50kg micro-satellite achieves 348Mb/s download speed

28th April 2015
Barney Scott

Recently, 50kg-class micro satellites have been able to observe the Earth’s surface with high resolution, enabling the detection of ground-level objects with a size of several metres. These small satellites, however, cannot currently send large quantities of image data to the ground station, due to power and mass constraints.

Professor Hirobumi Saito, of the Institute of Space and Astronautical Sciences (ISAS), JAXA and the Graduate School of Engineering, Department of Electrical Engineering and Information Systems, University of Tokyo, alongside a research group, has developed technologies that enable the use of high speed on-board transmitters that consume less power and the associated ground-based technologies for reception of the transmitted data.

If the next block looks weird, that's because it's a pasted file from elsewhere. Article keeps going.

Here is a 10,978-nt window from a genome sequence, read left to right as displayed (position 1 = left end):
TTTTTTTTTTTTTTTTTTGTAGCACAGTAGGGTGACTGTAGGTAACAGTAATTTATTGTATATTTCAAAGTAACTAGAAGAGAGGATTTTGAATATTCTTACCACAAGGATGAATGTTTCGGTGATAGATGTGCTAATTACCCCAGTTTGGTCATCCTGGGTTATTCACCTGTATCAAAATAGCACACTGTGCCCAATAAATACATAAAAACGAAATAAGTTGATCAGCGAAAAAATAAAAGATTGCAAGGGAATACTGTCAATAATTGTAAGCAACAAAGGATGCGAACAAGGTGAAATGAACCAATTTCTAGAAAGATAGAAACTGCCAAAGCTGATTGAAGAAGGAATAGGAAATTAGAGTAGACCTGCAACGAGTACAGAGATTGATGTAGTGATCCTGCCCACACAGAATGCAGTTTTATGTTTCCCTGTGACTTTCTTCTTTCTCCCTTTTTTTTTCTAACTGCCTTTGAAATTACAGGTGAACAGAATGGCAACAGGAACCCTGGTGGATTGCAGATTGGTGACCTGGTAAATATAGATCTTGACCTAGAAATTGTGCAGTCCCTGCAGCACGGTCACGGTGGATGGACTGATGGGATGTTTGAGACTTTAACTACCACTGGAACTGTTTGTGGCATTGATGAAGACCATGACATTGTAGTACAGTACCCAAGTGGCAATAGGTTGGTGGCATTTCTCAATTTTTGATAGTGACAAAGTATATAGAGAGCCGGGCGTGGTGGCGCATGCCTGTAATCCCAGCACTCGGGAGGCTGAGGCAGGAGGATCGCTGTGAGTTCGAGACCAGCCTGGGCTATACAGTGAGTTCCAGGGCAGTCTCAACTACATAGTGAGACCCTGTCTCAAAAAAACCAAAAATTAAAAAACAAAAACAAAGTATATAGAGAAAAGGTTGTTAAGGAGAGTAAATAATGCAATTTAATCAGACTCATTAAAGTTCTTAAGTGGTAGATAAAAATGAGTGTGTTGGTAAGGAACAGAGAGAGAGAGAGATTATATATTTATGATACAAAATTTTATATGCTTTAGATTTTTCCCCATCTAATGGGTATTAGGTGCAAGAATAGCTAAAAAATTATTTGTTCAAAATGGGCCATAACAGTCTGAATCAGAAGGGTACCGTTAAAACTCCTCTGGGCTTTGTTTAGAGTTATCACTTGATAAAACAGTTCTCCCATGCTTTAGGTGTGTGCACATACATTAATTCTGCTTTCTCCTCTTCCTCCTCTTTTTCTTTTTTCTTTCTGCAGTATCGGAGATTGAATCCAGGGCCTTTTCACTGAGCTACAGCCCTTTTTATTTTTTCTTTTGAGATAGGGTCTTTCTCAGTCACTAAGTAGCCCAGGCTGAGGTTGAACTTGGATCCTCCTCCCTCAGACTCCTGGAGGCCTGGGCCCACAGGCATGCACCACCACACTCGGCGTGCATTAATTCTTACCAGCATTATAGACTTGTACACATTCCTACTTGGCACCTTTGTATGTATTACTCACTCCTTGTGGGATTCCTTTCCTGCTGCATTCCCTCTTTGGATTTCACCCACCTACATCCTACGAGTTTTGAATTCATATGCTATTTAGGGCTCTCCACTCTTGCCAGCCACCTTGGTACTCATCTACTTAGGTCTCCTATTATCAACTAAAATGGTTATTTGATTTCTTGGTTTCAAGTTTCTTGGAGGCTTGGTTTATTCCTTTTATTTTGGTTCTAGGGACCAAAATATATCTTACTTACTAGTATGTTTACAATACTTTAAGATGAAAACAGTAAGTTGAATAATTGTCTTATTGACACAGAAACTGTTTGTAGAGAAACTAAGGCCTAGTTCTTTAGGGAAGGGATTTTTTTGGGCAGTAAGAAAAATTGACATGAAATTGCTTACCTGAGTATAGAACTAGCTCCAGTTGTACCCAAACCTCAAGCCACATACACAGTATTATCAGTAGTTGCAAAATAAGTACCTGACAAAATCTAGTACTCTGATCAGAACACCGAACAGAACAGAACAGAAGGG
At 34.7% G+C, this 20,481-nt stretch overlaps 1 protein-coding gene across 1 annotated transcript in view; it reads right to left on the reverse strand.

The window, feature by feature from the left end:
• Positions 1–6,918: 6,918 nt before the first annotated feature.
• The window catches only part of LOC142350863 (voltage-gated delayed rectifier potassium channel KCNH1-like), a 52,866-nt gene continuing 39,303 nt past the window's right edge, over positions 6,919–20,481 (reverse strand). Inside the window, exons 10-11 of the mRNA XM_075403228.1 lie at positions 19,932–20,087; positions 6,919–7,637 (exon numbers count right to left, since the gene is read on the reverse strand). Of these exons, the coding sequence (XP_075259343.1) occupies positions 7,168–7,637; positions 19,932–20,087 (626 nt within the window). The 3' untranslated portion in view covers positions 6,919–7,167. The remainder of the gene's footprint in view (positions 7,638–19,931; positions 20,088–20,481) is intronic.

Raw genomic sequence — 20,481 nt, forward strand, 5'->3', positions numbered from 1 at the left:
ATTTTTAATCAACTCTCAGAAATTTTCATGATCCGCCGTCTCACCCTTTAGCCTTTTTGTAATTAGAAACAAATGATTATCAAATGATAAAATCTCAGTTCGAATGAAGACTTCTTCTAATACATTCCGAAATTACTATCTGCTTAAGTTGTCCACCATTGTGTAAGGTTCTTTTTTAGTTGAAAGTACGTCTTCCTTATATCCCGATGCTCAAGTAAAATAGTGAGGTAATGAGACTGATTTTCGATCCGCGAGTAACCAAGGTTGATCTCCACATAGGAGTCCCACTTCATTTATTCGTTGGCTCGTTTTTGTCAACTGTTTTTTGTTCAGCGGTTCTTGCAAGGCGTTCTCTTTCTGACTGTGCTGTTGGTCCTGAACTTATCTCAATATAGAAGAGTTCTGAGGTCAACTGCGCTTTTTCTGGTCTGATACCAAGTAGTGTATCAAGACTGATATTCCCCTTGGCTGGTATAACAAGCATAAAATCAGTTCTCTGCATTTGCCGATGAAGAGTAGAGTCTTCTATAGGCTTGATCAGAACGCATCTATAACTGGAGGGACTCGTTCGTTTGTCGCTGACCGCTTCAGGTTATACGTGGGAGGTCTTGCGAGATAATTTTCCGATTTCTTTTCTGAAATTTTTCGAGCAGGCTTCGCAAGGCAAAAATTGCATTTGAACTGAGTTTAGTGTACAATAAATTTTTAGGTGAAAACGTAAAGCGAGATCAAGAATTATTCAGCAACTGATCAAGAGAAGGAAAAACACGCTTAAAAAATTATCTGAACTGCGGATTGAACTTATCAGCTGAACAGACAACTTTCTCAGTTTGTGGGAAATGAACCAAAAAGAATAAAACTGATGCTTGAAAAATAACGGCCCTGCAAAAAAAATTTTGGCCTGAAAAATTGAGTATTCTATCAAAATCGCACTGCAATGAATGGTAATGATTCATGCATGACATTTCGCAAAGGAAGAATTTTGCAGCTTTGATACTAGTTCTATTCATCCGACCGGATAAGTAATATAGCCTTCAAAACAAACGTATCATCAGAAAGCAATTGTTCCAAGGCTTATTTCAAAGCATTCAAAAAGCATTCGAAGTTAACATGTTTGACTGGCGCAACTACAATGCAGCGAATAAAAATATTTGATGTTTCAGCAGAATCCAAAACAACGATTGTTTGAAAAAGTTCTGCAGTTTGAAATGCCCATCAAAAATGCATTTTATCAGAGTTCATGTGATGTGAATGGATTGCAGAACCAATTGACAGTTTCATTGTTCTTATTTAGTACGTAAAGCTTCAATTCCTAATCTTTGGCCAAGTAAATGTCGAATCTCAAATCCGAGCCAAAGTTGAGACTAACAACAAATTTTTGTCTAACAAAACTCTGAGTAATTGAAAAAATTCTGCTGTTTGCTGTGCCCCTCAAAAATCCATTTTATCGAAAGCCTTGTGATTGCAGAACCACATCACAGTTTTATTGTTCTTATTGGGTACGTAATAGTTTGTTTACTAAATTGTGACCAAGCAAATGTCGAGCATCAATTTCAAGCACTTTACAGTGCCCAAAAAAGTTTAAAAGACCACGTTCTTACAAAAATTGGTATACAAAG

Together with the group of Professor Shinichi Nakasuka, Graduate School of Engineering, UoT, they developed the flight model of the X-band high speed transmitter for the small satellite Hodoyoshi-4. In December 2014, the 3.8m antenna station at ISAS received data at 348Mb/s with 16 QAM and successfully demodulated/decoded the data without error. This communication speed is roughly half that of Daichi 2, a Japanese earth observation satellite with a mass of two tons, and as of February 2015 is the world’s fastest as a 50kg class micro satellite.

As a result of this research, indicates that the data transmission capabilities of small satellites is approaching that of large satellites. The remaining issues are the improvement of optical and radar sensor capabilities compatible to micro satellites.

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